Romeo and Juliet must be rolling in their graves.

Word of the Week #124:

Secession

Earlier today, on the eve of our 72nd Independence Day, the President addressed the nation.

Did you watch it?

Of course, I did not watch it live. I did not even know it was happening tonight. For some reason, I thought the speech happens on the Independence Day…

But, for the very first time in my life, I actually watched the entire thing.

Among his 21 minutes of remarks, one statement stood out in particular to me. I must warn you that the following is not a precise translation, but I believe I do his sentiments justice.

At the very least, I did a better job than the folks over at NDTV. Come on, guys. You are supposed to be the professionals, around here…

Expanding the extent of freedom is an unabating endeavour.

— President Ram Nath Kovind

Such alliteration… Wow…

Of course, it is news to nobody that we, as a nation, have a long way to go.

On 15th of August, 1947, we did successfully secede from the British Empire. I wonder if any country can truly be called independent, in this day and age, but we have maintained our sovereignty, which is commendable.

However, when it comes to freedom, we have a particularly long way to go.

Just a couple of years have passed since the JNU incident, wherein the government decided to arrest students protesting in the campus and charge them with sedition. Talk about overkill…

While the matter is still sub judice, the court asked the university to take no coercive action against the students, including Umar Khalid.

Naturally, the university responded by refusing to accept his PhD thesis. This was, once again, followed by much hullaballoo.

Now, Khalid was allegedly shot at just three days before the next hearing. Coincidence?

Maybe it was all unrelated… Maybe he is just unlucky… Who can say, am I right?

Of course, according to the National Crime Report Bureau, over 142 unrelated cases of violence against journalists have been registered in the past 3 years. One wonders how many passed not registered.

Interestingly enough, not a single murder of a journalist has been solved in the country over the past decade.

So much coincidence. It makes my nerves tingle.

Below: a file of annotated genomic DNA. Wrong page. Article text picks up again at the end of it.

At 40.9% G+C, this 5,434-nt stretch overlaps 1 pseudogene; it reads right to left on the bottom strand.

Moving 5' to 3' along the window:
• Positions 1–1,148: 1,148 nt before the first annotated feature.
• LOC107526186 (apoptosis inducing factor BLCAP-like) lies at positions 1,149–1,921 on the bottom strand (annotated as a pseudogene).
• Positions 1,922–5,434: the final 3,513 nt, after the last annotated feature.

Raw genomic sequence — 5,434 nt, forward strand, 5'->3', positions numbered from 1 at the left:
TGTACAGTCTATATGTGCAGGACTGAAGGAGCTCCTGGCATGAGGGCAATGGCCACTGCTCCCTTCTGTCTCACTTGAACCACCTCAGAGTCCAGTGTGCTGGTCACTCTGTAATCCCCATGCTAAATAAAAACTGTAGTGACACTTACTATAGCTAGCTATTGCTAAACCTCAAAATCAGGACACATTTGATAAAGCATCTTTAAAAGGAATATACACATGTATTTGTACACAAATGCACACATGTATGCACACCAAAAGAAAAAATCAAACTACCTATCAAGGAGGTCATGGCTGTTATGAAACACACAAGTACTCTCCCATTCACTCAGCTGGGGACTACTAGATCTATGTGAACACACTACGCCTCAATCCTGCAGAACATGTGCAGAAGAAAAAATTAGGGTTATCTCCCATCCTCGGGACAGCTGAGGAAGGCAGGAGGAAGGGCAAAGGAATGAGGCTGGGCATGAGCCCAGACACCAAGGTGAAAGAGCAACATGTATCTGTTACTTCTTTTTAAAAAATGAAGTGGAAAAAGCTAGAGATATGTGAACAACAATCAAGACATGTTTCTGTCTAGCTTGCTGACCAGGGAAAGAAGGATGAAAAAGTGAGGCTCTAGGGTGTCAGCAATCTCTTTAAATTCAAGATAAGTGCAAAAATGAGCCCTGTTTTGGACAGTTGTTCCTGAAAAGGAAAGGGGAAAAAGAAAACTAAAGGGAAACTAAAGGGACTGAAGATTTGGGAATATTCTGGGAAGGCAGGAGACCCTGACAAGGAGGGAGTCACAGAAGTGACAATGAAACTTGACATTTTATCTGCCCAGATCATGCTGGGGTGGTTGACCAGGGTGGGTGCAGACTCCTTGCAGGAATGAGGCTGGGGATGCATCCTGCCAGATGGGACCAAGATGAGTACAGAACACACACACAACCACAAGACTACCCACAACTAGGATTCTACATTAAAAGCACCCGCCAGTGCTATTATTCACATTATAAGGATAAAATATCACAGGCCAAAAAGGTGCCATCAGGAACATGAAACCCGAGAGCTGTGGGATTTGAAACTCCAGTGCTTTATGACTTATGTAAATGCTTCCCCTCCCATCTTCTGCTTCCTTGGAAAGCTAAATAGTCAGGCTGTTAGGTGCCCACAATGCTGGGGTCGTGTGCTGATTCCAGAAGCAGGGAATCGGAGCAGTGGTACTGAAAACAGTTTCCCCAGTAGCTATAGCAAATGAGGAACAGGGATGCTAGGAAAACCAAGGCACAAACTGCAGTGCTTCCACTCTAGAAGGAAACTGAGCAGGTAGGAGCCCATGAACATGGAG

Clearly, we have a long way to go. And a particularly difficult one at that.

But for now, we fly these colours. Let us talk more about it next week.

Word of the Week #123:

Apocalypse

This post culminates the discussion we have been having for the past few weeks, and let me just begin by saying this: DON’T PANIC.

Now, anybody who has not been living under a rock for the past few years must have noticed a few subtle changes in our socio-political landscape over the past decade or so, in our country and across the world. Certain elements that have existed on the fringe of modern society suddenly find themselves a part of the mainstream..

Of course, the eldest among us would argue that the fringe has always existed and it is only the media that now highlights it more than ever before, but there is more to it. One cannot deny that the extremists among us have been emboldened by certain individuals.

One might be tempted to ask, “Really, just what does it matter if certain dogs continue to bark? It is what they do, after all. Why should we bother?”

The answer is actually simple, and lies in the Middle East.

The Iranian Revolution in 1979 overthrew the Persian monarchy and replaced it with an Islamic theocracy. There may be some who would argue this was a step in the right direction but the members of the Jewish community in Iran, which essentially halved overnight, might want to disagree.

There are always certain people who will ask, “What is wrong in seeking religious, ethnic, or ideological, homogeneity in your country?”

Well, if every citizen chooses to believe the same thing, nothing is wrong, is there? It is the opportunity to make that free and informed choice that matters.

Of course, you cannot choose your ethnicity, so if the regime suddenly decides it does not want you around, you better get ready to run, am I right?

The question we now have to ask is this. How does this lead to the end of the world? The answer is, once again, quite simple.

The world is always ending.

It is the rule of entropy.

It is why your clothes are constantly getting dirtier, and your body is growing wearier every day that passed. Both avoid complete degradation because you put some effort in making them last just a little bit longer.

The same is true for the world at large. It is always ending. It survives when the best and the brightest of the entire human race come together to make it last a little longer.

However, that may not continue forever, and from the recent evidence of our self-destructive nature, I wonder how much longer we might have.